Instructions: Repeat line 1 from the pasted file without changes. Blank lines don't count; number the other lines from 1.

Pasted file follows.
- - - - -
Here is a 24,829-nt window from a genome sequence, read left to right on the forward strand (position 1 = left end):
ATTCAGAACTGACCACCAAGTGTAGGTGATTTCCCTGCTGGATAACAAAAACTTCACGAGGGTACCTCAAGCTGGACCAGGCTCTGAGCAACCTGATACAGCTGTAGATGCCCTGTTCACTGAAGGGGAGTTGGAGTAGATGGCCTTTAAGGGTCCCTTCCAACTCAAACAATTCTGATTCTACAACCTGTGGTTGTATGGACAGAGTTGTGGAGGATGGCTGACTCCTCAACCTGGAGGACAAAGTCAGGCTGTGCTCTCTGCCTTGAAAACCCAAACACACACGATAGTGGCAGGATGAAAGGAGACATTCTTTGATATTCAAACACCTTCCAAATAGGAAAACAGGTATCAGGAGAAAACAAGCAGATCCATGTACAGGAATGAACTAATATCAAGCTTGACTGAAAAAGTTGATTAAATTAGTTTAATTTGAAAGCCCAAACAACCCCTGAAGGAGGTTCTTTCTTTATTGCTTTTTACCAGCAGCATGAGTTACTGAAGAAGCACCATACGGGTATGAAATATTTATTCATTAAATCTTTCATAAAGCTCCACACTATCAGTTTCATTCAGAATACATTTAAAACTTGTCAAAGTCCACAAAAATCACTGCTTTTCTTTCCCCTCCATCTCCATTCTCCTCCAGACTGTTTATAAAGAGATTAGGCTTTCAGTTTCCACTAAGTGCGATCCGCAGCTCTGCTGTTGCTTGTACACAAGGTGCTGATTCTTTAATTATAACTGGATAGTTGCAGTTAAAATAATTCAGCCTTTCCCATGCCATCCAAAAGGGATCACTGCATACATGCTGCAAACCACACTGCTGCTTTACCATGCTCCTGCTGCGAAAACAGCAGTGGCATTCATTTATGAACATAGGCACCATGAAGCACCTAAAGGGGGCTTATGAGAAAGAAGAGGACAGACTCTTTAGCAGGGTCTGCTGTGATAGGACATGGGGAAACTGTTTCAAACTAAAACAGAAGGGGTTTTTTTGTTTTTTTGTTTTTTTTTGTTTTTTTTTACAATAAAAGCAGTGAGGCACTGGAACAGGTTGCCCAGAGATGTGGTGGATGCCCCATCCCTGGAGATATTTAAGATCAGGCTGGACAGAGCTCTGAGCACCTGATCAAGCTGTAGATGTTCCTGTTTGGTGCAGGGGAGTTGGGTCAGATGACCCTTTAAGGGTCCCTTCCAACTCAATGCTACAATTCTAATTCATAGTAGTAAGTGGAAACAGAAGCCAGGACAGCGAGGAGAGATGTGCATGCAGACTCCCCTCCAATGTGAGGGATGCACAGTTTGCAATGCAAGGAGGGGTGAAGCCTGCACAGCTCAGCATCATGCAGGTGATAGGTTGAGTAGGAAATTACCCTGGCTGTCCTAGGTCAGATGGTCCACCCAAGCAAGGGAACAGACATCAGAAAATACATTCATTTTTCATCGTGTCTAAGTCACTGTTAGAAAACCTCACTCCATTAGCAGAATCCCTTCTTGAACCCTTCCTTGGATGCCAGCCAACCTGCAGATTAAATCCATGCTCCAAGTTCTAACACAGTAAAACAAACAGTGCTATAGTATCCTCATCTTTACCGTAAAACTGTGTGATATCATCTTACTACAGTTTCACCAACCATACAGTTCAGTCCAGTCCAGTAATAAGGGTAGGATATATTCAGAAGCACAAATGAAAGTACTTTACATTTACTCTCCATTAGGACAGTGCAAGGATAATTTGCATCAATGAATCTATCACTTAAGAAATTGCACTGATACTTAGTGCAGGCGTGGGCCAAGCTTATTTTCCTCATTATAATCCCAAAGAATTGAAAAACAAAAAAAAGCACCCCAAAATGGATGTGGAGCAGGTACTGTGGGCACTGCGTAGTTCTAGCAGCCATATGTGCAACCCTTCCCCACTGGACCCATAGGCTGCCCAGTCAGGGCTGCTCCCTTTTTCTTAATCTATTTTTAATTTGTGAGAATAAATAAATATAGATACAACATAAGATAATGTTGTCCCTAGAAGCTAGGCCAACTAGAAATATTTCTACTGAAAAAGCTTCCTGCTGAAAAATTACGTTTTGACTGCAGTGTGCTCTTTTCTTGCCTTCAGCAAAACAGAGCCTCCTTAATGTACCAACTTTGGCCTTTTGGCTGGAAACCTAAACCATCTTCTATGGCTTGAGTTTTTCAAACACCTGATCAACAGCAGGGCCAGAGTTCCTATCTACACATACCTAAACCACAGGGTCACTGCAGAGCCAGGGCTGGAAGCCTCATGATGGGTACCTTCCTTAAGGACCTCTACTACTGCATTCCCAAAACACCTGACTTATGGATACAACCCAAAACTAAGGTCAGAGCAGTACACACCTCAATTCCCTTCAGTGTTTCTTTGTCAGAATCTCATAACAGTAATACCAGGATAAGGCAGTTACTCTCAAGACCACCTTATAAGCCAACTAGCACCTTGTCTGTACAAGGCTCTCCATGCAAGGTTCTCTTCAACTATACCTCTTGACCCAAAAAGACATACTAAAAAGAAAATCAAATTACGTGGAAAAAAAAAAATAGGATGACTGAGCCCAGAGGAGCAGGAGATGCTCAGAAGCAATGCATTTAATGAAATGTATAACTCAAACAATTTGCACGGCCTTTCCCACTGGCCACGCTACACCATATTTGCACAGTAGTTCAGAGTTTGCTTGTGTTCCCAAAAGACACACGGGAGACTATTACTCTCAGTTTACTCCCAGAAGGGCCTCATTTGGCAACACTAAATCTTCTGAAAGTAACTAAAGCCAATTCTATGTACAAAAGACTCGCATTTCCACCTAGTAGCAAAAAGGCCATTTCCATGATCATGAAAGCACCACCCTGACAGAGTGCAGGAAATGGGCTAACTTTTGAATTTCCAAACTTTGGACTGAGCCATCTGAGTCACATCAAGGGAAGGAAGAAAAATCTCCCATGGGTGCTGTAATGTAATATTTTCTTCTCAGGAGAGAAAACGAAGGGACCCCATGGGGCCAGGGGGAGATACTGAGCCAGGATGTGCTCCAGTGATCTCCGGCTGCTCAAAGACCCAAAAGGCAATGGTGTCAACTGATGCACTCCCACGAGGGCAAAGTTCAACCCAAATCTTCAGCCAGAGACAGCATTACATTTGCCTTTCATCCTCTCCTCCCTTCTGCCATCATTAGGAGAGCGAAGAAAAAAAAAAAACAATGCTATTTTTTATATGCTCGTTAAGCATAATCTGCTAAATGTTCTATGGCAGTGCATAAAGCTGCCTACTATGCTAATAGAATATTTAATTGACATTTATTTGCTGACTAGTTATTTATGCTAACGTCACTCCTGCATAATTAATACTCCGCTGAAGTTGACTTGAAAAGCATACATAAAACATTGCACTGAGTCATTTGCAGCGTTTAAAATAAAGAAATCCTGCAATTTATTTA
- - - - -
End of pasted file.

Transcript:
Here is a 24,829-nt window from a genome sequence, read left to right on the forward strand (position 1 = left end):